Dissertation: EU Law and Religion - A Study of How the Court of Justice has Adjudicated on Religious Matters in Union Law
- Location: Zoom You will be able to follow the defence through Zoom with following link: https://uu-se.zoom.us/j/61078011196 Passcode: 667327
- Doctoral student: Emma Ahlm
- Organiser: Department of Law
- Contact person: Estelle Lerceteau-Köhler
Emma Ahlm defends her thesis in European Law
Opponent: Prof Lucy Vickers, Oxford Brookes, UK
Chairperson of the public defence: Prof Petra Hertzfeld Olsson, Stockholm University
The defence will be held in English through Zoom
The public is offered also the opportunity to also take part in the dissertation at Dag Hammarskjöld and the Law Library as well as at Carolina Rediviva.
Abstract – “EU Law and Religion – A Study of How the Court of Justice has Adjudicated on Religious Matters in Union Law”
This study has caught a legal development in the making. The Court of Justice has, over the last ten years, developed a body of case law relating to religious matters in connection to EU law which spans a wide range of subject areas; non-discrimination law, data protection, state aid, animal welfare and slaughter rules. Starting with the idea of religious territoriality and the principle of cuius regio eius religio (the ruler decides the religion of his territory) emanating from the Peace of Westphalia in 1648, the study focuses on the relationship between the European Union and the Member States concerning religious issues. Historically, religion in Europe had strong ties to the nation state. The European Court of Human Rights has, in its interpretation of Article 9 of the European Convention on Human Rights, upheld European supervision of religious freedom in the contracting states. However, due to the lack of European consensus concerning the relationship between state and religion, the Court of Human Rights has left a considerable margin of appreciation to the state. The question this study sets out to answer is whether the Court of Justice has left a similar margin of discretion to the Member States in its adjudication on religious matters. Furthermore, by analysing the legal development over the last ten years, one can discern an EU law on religion which is independent from the Court of Human Rights and, from the Member States.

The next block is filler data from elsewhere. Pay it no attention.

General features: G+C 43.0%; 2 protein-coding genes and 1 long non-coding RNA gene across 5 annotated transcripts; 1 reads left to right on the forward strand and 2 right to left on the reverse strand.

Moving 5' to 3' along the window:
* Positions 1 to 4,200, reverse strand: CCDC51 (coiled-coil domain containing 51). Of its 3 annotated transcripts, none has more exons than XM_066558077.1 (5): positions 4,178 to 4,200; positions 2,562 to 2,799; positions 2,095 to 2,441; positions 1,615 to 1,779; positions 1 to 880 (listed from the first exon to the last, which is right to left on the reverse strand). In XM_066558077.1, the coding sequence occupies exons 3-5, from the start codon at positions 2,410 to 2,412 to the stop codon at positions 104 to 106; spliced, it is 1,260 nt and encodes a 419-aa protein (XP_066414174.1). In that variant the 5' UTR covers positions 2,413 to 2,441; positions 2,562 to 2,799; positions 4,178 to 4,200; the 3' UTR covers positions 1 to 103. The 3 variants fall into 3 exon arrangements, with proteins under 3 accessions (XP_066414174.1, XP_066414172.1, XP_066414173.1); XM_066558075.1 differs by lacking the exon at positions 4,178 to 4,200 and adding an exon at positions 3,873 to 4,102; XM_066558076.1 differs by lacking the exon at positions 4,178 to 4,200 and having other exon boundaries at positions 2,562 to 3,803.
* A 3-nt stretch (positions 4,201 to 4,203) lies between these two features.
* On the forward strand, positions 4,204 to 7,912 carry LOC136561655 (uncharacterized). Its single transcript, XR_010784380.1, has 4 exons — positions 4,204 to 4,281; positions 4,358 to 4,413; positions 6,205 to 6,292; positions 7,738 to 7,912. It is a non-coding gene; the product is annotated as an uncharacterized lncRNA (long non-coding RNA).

An “EU law on Religion” includes the general principle of religious equality – in Article 21 of the Charter of Fundamental Rights – and religious freedom – in article 10 of the same Charter, applied in a uniform way, but also limits of the secular jurisdiction of the Court of Justice, and the principles of subsidiarity and neutrality. Although the Union has limited competence in legislating on religious matters in the Member States, it does not hinder Union law from impacting the Member States, since they must organize their relationship to religious matters in conformity with Union law. What is more, even though Article 17(1) TFEU states that the Union shall respect the status of religious organizations under national law, this Treaty article has not been interpreted by the Court of Justice as safeguarding the traditions of the Member States. In contrast, this study advances an understanding of Union law greatly relevant to religion in the Member States.